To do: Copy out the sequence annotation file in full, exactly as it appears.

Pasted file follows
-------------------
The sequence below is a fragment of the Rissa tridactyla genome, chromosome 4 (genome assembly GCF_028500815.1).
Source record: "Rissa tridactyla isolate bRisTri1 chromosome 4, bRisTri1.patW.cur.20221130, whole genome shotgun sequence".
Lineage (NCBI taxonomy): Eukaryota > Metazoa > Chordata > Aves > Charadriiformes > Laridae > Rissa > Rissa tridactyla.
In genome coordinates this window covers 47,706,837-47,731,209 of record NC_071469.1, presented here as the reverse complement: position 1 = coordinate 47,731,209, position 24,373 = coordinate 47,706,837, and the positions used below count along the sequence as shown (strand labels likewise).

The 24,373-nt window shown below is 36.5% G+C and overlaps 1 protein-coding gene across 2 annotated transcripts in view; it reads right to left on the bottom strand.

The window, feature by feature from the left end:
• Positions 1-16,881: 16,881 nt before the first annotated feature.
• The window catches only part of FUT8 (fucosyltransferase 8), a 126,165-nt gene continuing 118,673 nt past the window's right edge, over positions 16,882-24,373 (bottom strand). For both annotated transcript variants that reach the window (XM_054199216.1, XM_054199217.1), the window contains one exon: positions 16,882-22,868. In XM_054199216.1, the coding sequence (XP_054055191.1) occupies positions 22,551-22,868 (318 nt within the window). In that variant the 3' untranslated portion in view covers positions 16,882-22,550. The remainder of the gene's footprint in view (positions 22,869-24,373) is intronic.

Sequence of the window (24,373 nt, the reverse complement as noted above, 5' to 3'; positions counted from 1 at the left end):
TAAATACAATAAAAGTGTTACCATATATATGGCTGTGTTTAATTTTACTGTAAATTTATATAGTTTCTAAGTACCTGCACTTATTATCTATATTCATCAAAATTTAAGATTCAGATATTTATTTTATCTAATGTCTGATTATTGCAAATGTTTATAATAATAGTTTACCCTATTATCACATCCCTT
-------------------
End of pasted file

The sequence below is a fragment of the Rissa tridactyla genome, chromosome 4 (genome assembly GCF_028500815.1).
Source record: "Rissa tridactyla isolate bRisTri1 chromosome 4, bRisTri1.patW.cur.20221130, whole genome shotgun sequence".
Lineage (NCBI taxonomy): Eukaryota > Metazoa > Chordata > Aves > Charadriiformes > Laridae > Rissa > Rissa tridactyla.
In genome coordinates this window covers 47,706,837-47,731,209 of record NC_071469.1, presented here as the reverse complement: position 1 = coordinate 47,731,209, position 24,373 = coordinate 47,706,837, and the positions used below count along the sequence as shown (strand labels likewise).

The 24,373-nt window shown below is 36.5% G+C and overlaps 1 protein-coding gene across 2 annotated transcripts in view; it reads right to left on the bottom strand.

The window, feature by feature from the left end:
• Positions 1-16,881: 16,881 nt before the first annotated feature.
• The window catches only part of FUT8 (fucosyltransferase 8), a 126,165-nt gene continuing 118,673 nt past the window's right edge, over positions 16,882-24,373 (bottom strand). For both annotated transcript variants that reach the window (XM_054199216.1, XM_054199217.1), the window contains one exon: positions 16,882-22,868. In XM_054199216.1, the coding sequence (XP_054055191.1) occupies positions 22,551-22,868 (318 nt within the window). In that variant the 3' untranslated portion in view covers positions 16,882-22,550. The remainder of the gene's footprint in view (positions 22,869-24,373) is intronic.

Sequence of the window (24,373 nt, the reverse complement as noted above, 5' to 3'; positions counted from 1 at the left end):
TAAATACAATAAAAGTGTTACCATATATATGGCTGTGTTTAATTTTACTGTAAATTTATATAGTTTCTAAGTACCTGCACTTATTATCTATATTCATCAAAATTTAAGATTCAGATATTTATTTTATCTAATGTCTGATTATTGCAAATGTTTATAATAATAGTTTACCCTATTATCACATCCCTT